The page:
Ryan O’Connor retells a classic legend of China through the eyes of a modern-day, six-year-old girl and her family, in Ting Ting, the Girl Who Saved China.
On the eve of Chinese New Year, Li Li Wang waits with her family for midnight to arrive. Her grandparents have a hongbao—a red envelope with money inside—for Li Li, but before giving it to her, they share the tale of how an ancestor, Ting Ting Wang, saved many people long ago.
As the story goes, Nian, a half-dragon half-unicorn monster, terrorized Chinese villages on the eve of the new year. When her own village is targeted, Ting Ting, youngest daughter of a family of farmers, sneaks out and scares Nian away by wearing bright red clothing and shooting off fireworks. Like many Chinese families today, Li Li and her family continue the fireworks tradition during their own celebration, and she dreams of becoming a hero like Ting Ting.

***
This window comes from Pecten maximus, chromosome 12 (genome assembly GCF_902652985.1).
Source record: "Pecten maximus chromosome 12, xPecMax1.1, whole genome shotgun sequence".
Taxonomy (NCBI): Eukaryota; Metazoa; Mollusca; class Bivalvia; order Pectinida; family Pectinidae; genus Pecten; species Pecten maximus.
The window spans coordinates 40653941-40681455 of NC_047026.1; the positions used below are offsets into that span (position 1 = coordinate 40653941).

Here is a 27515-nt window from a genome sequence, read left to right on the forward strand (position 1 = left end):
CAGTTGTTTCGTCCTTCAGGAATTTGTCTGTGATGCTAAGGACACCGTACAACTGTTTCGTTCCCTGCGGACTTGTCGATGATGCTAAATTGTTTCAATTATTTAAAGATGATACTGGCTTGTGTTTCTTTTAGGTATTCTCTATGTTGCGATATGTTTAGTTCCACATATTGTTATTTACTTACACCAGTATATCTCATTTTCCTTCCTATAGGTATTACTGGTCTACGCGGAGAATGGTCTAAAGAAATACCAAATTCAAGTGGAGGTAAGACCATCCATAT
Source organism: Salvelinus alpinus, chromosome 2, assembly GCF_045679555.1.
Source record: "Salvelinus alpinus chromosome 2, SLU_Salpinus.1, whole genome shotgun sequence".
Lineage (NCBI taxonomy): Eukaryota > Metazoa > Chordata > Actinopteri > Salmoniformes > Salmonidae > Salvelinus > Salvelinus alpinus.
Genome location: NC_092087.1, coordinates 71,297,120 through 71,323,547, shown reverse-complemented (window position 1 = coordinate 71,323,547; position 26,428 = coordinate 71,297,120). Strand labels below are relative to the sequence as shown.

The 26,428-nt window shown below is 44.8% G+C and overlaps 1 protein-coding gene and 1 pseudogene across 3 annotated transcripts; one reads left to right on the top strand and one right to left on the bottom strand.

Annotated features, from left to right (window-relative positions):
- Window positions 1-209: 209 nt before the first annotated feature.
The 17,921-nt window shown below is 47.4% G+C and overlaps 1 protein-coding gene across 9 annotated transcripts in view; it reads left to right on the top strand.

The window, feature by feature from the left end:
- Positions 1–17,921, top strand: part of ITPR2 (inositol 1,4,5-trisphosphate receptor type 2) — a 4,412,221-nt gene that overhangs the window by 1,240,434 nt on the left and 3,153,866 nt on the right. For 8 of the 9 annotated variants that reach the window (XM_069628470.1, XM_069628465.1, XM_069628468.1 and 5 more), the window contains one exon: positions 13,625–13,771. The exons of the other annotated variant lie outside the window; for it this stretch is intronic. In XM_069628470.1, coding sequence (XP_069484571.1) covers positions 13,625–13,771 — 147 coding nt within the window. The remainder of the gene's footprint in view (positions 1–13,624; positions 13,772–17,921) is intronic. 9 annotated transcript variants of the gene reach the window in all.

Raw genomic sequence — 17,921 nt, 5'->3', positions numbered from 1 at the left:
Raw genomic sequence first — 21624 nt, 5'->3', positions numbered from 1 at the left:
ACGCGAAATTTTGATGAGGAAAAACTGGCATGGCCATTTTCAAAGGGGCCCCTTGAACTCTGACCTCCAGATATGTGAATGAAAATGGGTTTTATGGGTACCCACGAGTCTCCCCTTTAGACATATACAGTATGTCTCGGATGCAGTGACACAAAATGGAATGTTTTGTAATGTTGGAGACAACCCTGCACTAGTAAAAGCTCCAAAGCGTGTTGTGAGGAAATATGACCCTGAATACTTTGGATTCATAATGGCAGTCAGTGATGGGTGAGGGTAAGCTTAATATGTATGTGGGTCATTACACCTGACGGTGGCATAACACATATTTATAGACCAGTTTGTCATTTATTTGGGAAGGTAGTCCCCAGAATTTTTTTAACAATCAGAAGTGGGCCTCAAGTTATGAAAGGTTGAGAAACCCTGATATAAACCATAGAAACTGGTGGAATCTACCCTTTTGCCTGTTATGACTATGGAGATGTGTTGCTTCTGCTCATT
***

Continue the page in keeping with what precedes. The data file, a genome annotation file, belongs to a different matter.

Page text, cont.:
The story of Ting Ting and Nian will fascinate many children, but the framing device of Li Li and her family allows the book to offer more than a mere retelling. Li Li’s questions and interactions introduce other Chinese traditions, like the placement of a gold coin inside a jiaozi (dumpling), and also prompt an inspiring conversation about opportunities for women, now and in the past.
The writing is excellent—casual, friendly, and appropriate for young children in its vocabulary and complexity.
With illustrations on every page, the book’s artwork enhances the storytelling; for example, one picture shows Li Li’s mother serving the dumplings, while a smaller, inset image shows the interior of a dumpling, with the gold coin hidden inside. Some visual elements and ideas are repeated, which can distract at times, but their size and placement varies enough that it’s not a major flaw.
In all, children will enjoy this enriching, entertaining foray into Chinese culture.
Also available in hardcover and ebook.